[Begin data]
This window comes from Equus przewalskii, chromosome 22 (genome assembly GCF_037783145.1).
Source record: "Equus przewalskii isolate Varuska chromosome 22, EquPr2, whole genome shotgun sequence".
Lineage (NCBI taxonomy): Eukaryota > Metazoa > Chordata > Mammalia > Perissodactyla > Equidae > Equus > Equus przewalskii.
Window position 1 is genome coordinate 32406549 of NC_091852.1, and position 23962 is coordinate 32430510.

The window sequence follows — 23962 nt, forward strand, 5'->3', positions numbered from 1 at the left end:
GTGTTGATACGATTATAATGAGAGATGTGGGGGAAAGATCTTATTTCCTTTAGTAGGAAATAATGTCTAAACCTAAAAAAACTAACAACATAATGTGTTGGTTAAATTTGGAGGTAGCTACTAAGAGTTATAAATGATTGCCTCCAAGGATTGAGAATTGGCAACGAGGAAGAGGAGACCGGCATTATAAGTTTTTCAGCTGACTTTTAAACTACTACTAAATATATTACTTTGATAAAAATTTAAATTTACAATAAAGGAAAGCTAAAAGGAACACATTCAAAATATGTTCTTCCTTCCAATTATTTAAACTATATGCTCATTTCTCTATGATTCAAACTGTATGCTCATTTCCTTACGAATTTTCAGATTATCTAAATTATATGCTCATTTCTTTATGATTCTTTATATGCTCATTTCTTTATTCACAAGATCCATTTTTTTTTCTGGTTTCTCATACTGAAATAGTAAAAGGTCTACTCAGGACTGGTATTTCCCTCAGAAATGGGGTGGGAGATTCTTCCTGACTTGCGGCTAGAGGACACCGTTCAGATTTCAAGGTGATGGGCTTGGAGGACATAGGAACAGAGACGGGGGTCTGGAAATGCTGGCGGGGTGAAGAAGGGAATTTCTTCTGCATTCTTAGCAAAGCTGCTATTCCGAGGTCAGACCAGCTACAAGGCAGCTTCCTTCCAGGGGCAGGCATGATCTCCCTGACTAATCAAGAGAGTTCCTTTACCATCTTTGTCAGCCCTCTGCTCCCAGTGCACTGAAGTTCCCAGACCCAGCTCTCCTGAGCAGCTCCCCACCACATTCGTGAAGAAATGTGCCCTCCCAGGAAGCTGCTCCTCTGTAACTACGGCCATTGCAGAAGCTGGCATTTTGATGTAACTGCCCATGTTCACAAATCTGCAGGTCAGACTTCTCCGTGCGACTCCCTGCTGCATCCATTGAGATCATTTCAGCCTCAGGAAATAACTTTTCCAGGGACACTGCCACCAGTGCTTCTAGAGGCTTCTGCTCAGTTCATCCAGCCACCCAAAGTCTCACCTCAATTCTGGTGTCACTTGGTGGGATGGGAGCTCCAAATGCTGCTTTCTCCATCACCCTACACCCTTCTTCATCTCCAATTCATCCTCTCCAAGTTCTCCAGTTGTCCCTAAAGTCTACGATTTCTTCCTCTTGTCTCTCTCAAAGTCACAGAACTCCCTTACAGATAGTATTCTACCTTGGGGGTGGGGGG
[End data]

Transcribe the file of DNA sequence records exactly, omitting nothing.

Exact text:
This window comes from Equus przewalskii, chromosome 22 (genome assembly GCF_037783145.1).
Source record: "Equus przewalskii isolate Varuska chromosome 22, EquPr2, whole genome shotgun sequence".
Lineage (NCBI taxonomy): Eukaryota > Metazoa > Chordata > Mammalia > Perissodactyla > Equidae > Equus > Equus przewalskii.
Window position 1 is genome coordinate 32406549 of NC_091852.1, and position 23962 is coordinate 32430510.

The window sequence follows — 23962 nt, forward strand, 5'->3', positions numbered from 1 at the left end:
GTGTTGATACGATTATAATGAGAGATGTGGGGGAAAGATCTTATTTCCTTTAGTAGGAAATAATGTCTAAACCTAAAAAAACTAACAACATAATGTGTTGGTTAAATTTGGAGGTAGCTACTAAGAGTTATAAATGATTGCCTCCAAGGATTGAGAATTGGCAACGAGGAAGAGGAGACCGGCATTATAAGTTTTTCAGCTGACTTTTAAACTACTACTAAATATATTACTTTGATAAAAATTTAAATTTACAATAAAGGAAAGCTAAAAGGAACACATTCAAAATATGTTCTTCCTTCCAATTATTTAAACTATATGCTCATTTCTCTATGATTCAAACTGTATGCTCATTTCCTTACGAATTTTCAGATTATCTAAATTATATGCTCATTTCTTTATGATTCTTTATATGCTCATTTCTTTATTCACAAGATCCATTTTTTTTTCTGGTTTCTCATACTGAAATAGTAAAAGGTCTACTCAGGACTGGTATTTCCCTCAGAAATGGGGTGGGAGATTCTTCCTGACTTGCGGCTAGAGGACACCGTTCAGATTTCAAGGTGATGGGCTTGGAGGACATAGGAACAGAGACGGGGGTCTGGAAATGCTGGCGGGGTGAAGAAGGGAATTTCTTCTGCATTCTTAGCAAAGCTGCTATTCCGAGGTCAGACCAGCTACAAGGCAGCTTCCTTCCAGGGGCAGGCATGATCTCCCTGACTAATCAAGAGAGTTCCTTTACCATCTTTGTCAGCCCTCTGCTCCCAGTGCACTGAAGTTCCCAGACCCAGCTCTCCTGAGCAGCTCCCCACCACATTCGTGAAGAAATGTGCCCTCCCAGGAAGCTGCTCCTCTGTAACTACGGCCATTGCAGAAGCTGGCATTTTGATGTAACTGCCCATGTTCACAAATCTGCAGGTCAGACTTCTCCGTGCGACTCCCTGCTGCATCCATTGAGATCATTTCAGCCTCAGGAAATAACTTTTCCAGGGACACTGCCACCAGTGCTTCTAGAGGCTTCTGCTCAGTTCATCCAGCCACCCAAAGTCTCACCTCAATTCTGGTGTCACTTGGTGGGATGGGAGCTCCAAATGCTGCTTTCTCCATCACCCTACACCCTTCTTCATCTCCAATTCATCCTCTCCAAGTTCTCCAGTTGTCCCTAAAGTCTACGATTTCTTCCTCTTGTCTCTCTCAAAGTCACAGAACTCCCTTACAGATAGTATTCTACCTTGGGGGTGGGGGG